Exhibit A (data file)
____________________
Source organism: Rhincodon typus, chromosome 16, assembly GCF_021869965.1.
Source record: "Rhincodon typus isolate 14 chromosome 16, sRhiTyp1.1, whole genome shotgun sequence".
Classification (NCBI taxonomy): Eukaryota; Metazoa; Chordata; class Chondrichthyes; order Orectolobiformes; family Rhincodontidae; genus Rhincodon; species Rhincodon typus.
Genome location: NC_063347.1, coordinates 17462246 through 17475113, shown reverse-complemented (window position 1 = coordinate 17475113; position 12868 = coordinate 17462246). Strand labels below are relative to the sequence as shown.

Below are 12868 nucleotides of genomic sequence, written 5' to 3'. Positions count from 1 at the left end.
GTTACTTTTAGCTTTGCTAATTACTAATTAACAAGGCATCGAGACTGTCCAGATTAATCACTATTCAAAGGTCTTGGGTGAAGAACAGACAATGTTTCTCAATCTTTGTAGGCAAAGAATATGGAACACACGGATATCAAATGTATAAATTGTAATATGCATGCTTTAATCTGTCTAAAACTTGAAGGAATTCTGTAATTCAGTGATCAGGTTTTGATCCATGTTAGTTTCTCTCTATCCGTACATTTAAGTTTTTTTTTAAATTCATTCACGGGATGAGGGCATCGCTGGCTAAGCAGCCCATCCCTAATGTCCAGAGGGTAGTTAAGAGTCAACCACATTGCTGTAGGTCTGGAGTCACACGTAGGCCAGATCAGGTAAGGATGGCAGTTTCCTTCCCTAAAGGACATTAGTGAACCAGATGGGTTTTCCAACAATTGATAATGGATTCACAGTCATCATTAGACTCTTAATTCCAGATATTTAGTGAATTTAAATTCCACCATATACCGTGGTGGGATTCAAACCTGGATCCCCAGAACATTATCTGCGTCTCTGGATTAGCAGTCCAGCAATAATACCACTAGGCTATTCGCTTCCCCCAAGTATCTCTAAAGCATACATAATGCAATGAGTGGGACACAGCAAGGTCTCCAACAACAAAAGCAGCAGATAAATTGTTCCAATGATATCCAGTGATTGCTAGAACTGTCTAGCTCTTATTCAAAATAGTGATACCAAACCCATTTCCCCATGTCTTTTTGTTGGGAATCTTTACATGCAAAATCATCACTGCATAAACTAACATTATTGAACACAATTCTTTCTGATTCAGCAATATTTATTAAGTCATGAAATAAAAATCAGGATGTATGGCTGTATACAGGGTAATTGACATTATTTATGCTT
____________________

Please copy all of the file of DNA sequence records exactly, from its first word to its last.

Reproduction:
Source organism: Rhincodon typus, chromosome 16, assembly GCF_021869965.1.
Source record: "Rhincodon typus isolate 14 chromosome 16, sRhiTyp1.1, whole genome shotgun sequence".
Classification (NCBI taxonomy): Eukaryota; Metazoa; Chordata; class Chondrichthyes; order Orectolobiformes; family Rhincodontidae; genus Rhincodon; species Rhincodon typus.
Genome location: NC_063347.1, coordinates 17462246 through 17475113, shown reverse-complemented (window position 1 = coordinate 17475113; position 12868 = coordinate 17462246). Strand labels below are relative to the sequence as shown.

Below are 12868 nucleotides of genomic sequence, written 5' to 3'. Positions count from 1 at the left end.
GTTACTTTTAGCTTTGCTAATTACTAATTAACAAGGCATCGAGACTGTCCAGATTAATCACTATTCAAAGGTCTTGGGTGAAGAACAGACAATGTTTCTCAATCTTTGTAGGCAAAGAATATGGAACACACGGATATCAAATGTATAAATTGTAATATGCATGCTTTAATCTGTCTAAAACTTGAAGGAATTCTGTAATTCAGTGATCAGGTTTTGATCCATGTTAGTTTCTCTCTATCCGTACATTTAAGTTTTTTTTTAAATTCATTCACGGGATGAGGGCATCGCTGGCTAAGCAGCCCATCCCTAATGTCCAGAGGGTAGTTAAGAGTCAACCACATTGCTGTAGGTCTGGAGTCACACGTAGGCCAGATCAGGTAAGGATGGCAGTTTCCTTCCCTAAAGGACATTAGTGAACCAGATGGGTTTTCCAACAATTGATAATGGATTCACAGTCATCATTAGACTCTTAATTCCAGATATTTAGTGAATTTAAATTCCACCATATACCGTGGTGGGATTCAAACCTGGATCCCCAGAACATTATCTGCGTCTCTGGATTAGCAGTCCAGCAATAATACCACTAGGCTATTCGCTTCCCCCAAGTATCTCTAAAGCATACATAATGCAATGAGTGGGACACAGCAAGGTCTCCAACAACAAAAGCAGCAGATAAATTGTTCCAATGATATCCAGTGATTGCTAGAACTGTCTAGCTCTTATTCAAAATAGTGATACCAAACCCATTTCCCCATGTCTTTTTGTTGGGAATCTTTACATGCAAAATCATCACTGCATAAACTAACATTATTGAACACAATTCTTTCTGATTCAGCAATATTTATTAAGTCATGAAATAAAAATCAGGATGTATGGCTGTATACAGGGTAATTGACATTATTTATGCTT